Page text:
Orders for durable goods in April declined 3.6 percent. The main culprit, according to mainstream media reports, was supply disruptions caused by Japan’s March earthquake and less demand for aircraft equipment. Other scapegoats were considered but couldn’t be located before article deadlines.
Durable goods are generally defined as items like refrigerators and cars that can be used for a few years before wearing out.
Motor vehicles sales (NYSEArca: VROM) and parts dropped 4.5 percent as Japan’s production/supply issues infected the output for U.S. automobile sector.
The worst news was in the aerospace sector (NYSEArca: FAA) where Boeing (NYSE: BA) received just two orders in April compared to 98 in March. The durable goods report showed a 30 percent drop in civilian airplane orders and 8.9 percent slump in military aircraft. The one piece of silver lining, according to a completely different report, is that people are still flying.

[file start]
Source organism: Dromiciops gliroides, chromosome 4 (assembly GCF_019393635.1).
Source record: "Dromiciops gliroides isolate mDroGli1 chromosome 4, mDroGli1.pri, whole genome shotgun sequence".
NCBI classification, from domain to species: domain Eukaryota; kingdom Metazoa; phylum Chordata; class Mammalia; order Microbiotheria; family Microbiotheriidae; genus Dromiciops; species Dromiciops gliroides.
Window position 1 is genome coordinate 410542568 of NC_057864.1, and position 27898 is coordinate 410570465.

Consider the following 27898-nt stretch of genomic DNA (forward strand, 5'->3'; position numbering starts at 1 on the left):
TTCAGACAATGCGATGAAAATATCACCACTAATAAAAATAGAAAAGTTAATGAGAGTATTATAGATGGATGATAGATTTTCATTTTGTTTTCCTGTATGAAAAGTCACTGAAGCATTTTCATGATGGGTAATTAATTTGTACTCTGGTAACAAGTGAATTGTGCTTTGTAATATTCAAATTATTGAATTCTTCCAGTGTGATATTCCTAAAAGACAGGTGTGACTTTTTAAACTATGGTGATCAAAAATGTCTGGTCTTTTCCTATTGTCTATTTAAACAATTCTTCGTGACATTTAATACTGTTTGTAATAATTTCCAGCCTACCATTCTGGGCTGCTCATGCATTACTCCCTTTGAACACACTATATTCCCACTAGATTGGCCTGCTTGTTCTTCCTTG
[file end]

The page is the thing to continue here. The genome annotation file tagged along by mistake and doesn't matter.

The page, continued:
One of the few bright spots has been with demand for agriculture and construction equipment from developing countries (NYSEArca: EEM). Sales of farm equipment and machinery has been boosting stocks in the industrial sector (NYSEArca: XLI) over the past year. Deere (NYSE: DE) increased its earnings forecast for 2011 and General Electric (NYSE: GE) sees more demand for its energy related products.
Interestingly, the April decline in orders for durable goods was more than the minus 2.5 percent figure a group of economists polled by Bloomberg had originally forecasted. How many times has the collective “wisdom” of consensus forecasts been wrong? Help me out, because I lost count. Or as Nobel Prize winning economist Paul Samuelson quipped, “Wall Street indexes predicted nine out of the last five recessions.”
Sub-2 percent readings for second quarter GDP look realistic. And so does another round of Fed administered QE juice.